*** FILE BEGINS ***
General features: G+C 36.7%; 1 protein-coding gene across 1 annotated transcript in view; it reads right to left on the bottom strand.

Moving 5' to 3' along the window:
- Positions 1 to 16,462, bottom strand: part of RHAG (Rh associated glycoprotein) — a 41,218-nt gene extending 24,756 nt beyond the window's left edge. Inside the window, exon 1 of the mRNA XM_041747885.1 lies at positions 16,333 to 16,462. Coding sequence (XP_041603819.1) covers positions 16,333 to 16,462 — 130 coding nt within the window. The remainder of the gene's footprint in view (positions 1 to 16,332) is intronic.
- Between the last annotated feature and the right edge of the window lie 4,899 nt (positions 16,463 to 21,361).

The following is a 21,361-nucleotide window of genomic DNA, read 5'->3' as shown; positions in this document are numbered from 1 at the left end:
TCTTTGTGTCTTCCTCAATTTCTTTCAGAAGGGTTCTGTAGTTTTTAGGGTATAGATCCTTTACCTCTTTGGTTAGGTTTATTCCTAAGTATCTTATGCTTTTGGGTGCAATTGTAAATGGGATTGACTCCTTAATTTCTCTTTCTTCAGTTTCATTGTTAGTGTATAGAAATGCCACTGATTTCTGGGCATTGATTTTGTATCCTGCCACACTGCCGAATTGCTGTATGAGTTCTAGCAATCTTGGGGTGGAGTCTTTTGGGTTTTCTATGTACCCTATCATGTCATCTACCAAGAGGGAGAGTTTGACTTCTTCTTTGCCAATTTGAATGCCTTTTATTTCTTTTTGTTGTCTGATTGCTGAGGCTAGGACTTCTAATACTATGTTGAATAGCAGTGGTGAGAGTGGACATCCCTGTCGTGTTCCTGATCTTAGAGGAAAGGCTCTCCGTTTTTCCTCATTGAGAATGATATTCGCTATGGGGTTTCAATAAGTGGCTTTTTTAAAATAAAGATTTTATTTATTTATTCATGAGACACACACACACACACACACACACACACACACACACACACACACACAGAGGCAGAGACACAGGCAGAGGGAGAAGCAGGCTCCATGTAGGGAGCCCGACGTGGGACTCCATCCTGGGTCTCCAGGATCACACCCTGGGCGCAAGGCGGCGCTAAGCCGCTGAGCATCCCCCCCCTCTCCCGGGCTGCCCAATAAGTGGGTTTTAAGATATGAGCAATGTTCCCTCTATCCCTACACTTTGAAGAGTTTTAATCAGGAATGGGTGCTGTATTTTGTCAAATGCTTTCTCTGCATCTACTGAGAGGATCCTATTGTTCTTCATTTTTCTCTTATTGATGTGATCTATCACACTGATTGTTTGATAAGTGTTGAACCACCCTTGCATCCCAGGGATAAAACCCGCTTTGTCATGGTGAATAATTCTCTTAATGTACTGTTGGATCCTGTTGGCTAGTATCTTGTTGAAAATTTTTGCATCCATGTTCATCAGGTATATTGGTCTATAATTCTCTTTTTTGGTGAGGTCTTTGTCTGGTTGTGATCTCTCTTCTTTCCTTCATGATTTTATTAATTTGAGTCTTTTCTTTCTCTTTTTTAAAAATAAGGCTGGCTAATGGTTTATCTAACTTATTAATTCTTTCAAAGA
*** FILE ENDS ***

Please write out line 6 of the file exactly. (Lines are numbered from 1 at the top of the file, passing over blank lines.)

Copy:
TCTTTGTGTCTTCCTCAATTTCTTTCAGAAGGGTTCTGTAGTTTTTAGGGTATAGATCCTTTACCTCTTTGGTTAGGTTTATTCCTAAGTATCTTATGCTTTTGGGTGCAATTGTAAATGGGATTGACTCCTTAATTTCTCTTTCTTCAGTTTCATTGTTAGTGTATAGAAATGCCACTGATTTCTGGGCATTGATTTTGTATCCTGCCACACTGCCGAATTGCTGTATGAGTTCTAGCAATCTTGGGGTGGAGTCTTTTGGGTTTTCTATGTACCCTATCATGTCATCTACCAAGAGGGAGAGTTTGACTTCTTCTTTGCCAATTTGAATGCCTTTTATTTCTTTTTGTTGTCTGATTGCTGAGGCTAGGACTTCTAATACTATGTTGAATAGCAGTGGTGAGAGTGGACATCCCTGTCGTGTTCCTGATCTTAGAGGAAAGGCTCTCCGTTTTTCCTCATTGAGAATGATATTCGCTATGGGGTTTCAATAAGTGGCTTTTTTAAAATAAAGATTTTATTTATTTATTCATGAGACACACACACACACACACACACACACACACACACACACACACACACAGAGGCAGAGACACAGGCAGAGGGAGAAGCAGGCTCCATGTAGGGAGCCCGACGTGGGACTCCATCCTGGGTCTCCAGGATCACACCCTGGGCGCAAGGCGGCGCTAAGCCGCTGAGCATCCCCCCCCTCTCCCGGGCTGCCCAATAAGTGGGTTTTAAGATATGAGCAATGTTCCCTCTATCCCTACACTTTGAAGAGTTTTAATCAGGAATGGGTGCTGTATTTTGTCAAATGCTTTCTCTGCATCTACTGAGAGGATCCTATTGTTCTTCATTTTTCTCTTATTGATGTGATCTATCACACTGATTGTTTGATAAGTGTTGAACCACCCTTGCATCCCAGGGATAAAACCCGCTTTGTCATGGTGAATAATTCTCTTAATGTACTGTTGGATCCTGTTGGCTAGTATCTTGTTGAAAATTTTTGCATCCATGTTCATCAGGTATATTGGTCTATAATTCTCTTTTTTGGTGAGGTCTTTGTCTGGTTGTGATCTCTCTTCTTTCCTTCATGATTTTATTAATTTGAGTCTTTTCTTTCTCTTTTTTAAAAATAAGGCTGGCTAATGGTTTATCTAACTTATTAATTCTTTCAAAGA